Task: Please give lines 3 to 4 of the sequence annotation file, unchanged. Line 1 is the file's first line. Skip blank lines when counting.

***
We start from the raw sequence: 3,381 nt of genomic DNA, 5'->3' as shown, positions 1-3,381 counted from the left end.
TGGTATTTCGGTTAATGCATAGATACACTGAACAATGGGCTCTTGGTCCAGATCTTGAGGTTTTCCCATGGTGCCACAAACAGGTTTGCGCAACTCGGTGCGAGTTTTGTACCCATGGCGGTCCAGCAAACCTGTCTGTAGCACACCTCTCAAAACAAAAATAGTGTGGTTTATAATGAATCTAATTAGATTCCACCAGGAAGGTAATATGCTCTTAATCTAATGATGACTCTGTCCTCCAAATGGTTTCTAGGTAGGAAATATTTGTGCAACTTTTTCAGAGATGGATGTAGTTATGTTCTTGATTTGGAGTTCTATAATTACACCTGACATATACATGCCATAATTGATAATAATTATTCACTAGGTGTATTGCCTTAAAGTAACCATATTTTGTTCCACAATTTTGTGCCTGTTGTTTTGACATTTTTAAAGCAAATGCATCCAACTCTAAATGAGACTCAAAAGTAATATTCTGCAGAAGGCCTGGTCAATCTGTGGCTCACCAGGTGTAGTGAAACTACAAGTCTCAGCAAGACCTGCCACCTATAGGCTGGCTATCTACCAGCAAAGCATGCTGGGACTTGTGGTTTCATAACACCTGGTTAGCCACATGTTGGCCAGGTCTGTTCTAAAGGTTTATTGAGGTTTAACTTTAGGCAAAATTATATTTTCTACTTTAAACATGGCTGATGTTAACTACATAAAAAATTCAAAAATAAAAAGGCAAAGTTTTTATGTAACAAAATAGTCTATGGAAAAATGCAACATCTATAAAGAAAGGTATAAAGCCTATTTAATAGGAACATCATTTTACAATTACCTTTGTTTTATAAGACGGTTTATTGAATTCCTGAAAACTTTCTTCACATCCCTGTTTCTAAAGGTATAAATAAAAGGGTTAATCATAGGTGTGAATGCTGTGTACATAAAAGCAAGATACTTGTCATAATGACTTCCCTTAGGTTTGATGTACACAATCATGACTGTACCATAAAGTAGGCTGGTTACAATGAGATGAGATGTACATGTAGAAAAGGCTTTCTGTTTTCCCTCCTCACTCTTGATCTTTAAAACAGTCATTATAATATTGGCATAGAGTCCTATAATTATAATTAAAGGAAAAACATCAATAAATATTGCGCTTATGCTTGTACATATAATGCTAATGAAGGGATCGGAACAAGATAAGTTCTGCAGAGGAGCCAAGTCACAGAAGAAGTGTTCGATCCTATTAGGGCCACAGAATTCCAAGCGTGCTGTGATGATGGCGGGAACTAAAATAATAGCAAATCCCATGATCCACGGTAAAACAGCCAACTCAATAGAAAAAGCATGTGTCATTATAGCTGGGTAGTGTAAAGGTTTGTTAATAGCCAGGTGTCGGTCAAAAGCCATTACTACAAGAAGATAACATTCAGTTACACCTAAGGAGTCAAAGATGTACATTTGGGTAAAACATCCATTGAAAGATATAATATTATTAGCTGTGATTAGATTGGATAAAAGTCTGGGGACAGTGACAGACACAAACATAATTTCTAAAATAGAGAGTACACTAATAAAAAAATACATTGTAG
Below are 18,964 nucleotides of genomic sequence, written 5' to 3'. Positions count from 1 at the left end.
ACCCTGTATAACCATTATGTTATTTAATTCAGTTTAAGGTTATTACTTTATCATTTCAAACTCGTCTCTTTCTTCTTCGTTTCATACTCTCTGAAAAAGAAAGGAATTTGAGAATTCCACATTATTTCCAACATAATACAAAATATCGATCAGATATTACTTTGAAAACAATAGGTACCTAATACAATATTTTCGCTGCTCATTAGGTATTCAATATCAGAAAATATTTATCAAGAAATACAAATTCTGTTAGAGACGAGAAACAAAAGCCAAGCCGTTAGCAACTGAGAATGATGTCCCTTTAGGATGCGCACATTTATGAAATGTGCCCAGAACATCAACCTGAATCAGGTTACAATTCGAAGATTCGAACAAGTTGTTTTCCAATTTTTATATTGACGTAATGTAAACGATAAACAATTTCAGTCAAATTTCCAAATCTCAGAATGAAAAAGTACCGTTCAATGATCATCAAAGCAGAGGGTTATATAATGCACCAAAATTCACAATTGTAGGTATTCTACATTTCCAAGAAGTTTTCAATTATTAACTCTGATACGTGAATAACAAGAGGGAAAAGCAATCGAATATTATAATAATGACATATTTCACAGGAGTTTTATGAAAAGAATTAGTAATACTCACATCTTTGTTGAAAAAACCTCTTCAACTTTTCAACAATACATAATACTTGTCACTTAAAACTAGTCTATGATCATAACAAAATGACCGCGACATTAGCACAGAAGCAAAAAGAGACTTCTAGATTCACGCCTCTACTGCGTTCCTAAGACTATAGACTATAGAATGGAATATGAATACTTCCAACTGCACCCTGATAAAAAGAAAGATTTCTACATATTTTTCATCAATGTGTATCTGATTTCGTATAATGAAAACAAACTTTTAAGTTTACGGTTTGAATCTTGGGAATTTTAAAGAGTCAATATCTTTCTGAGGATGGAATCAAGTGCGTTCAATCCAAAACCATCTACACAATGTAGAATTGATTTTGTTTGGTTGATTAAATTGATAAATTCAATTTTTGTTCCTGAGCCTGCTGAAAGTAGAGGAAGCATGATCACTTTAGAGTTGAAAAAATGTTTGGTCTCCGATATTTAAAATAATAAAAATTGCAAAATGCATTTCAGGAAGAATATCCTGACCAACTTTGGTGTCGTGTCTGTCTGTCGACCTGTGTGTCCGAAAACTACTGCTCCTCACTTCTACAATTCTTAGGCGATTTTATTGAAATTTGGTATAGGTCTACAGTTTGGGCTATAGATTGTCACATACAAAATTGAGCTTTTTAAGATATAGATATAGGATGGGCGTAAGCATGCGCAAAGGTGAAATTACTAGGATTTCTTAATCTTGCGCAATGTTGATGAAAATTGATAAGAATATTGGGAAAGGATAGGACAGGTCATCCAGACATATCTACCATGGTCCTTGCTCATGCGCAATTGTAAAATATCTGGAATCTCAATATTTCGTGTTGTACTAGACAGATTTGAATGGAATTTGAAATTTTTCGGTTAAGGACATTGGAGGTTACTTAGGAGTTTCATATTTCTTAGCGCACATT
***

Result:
Below are 18,964 nucleotides of genomic sequence, written 5' to 3'. Positions count from 1 at the left end.
ACCCTGTATAACCATTATGTTATTTAATTCAGTTTAAGGTTATTACTTTATCATTTCAAACTCGTCTCTTTCTTCTTCGTTTCATACTCTCTGAAAAAGAAAGGAATTTGAGAATTCCACATTATTTCCAACATAATACAAAATATCGATCAGATATTACTTTGAAAACAATAGGTACCTAATACAATATTTTCGCTGCTCATTAGGTATTCAATATCAGAAAATATTTATCAAGAAATACAAATTCTGTTAGAGACGAGAAACAAAAGCCAAGCCGTTAGCAACTGAGAATGATGTCCCTTTAGGATGCGCACATTTATGAAATGTGCCCAGAACATCAACCTGAATCAGGTTACAATTCGAAGATTCGAACAAGTTGTTTTCCAATTTTTATATTGACGTAATGTAAACGATAAACAATTTCAGTCAAATTTCCAAATCTCAGAATGAAAAAGTACCGTTCAATGATCATCAAAGCAGAGGGTTATATAATGCACCAAAATTCACAATTGTAGGTATTCTACATTTCCAAGAAGTTTTCAATTATTAACTCTGATACGTGAATAACAAGAGGGAAAAGCAATCGAATATTATAATAATGACATATTTCACAGGAGTTTTATGAAAAGAATTAGTAATACTCACATCTTTGTTGAAAAAACCTCTTCAACTTTTCAACAATACATAATACTTGTCACTTAAAACTAGTCTATGATCATAACAAAATGACCGCGACATTAGCACAGAAGCAAAAAGAGACTTCTAGATTCACGCCTCTACTGCGTTCCTAAGACTATAGACTATAGAATGGAATATGAATACTTCCAACTGCACCCTGATAAAAAGAAAGATTTCTACATATTTTTCATCAATGTGTATCTGATTTCGTATAATGAAAACAAACTTTTAAGTTTACGGTTTGAATCTTGGGAATTTTAAAGAGTCAATATCTTTCTGAGGATGGAATCAAGTGCGTTCAATCCAAAACCATCTACACAATGTAGAATTGATTTTGTTTGGTTGATTAAATTGATAAATTCAATTTTTGTTCCTGAGCCTGCTGAAAGTAGAGGAAGCATGATCACTTTAGAGTTGAAAAAATGTTTGGTCTCCGATATTTAAAATAATAAAAATTGCAAAATGCATTTCAGGAAGAATATCCTGACCAACTTTGGTGTCGTGTCTGTCTGTCGACCTGTGTGTCCGAAAACTACTGCTCCTCACTTCTACAATTCTTAGGCGATTTTATTGAAATTTGGTATAGGTCTACAGTTTGGGCTATAGATTGTCACATACAAAATTGAGCTTTTTAAGATATAGATATAGGATGGGCGTAAGCATGCGCAAAGGTGAAATTACTAGGATTTCTTAATCTTGCGCAATGTTGATGAAAATTGATAAGAATATTGGGAAAGGATAGGACAGGTCATCCAGACATATCTACCATGGTCCTTGCTCATGCGCAATTGTAAAATATCTGGAATCTCAATATTTCGTGTTGTACTAGACAGATTTGAATGGAATTTGAAATTTTTCGGTTAAGGACATTGGAGGTTACTTAGGAGTTTCATATTTCTTAGCGCACATT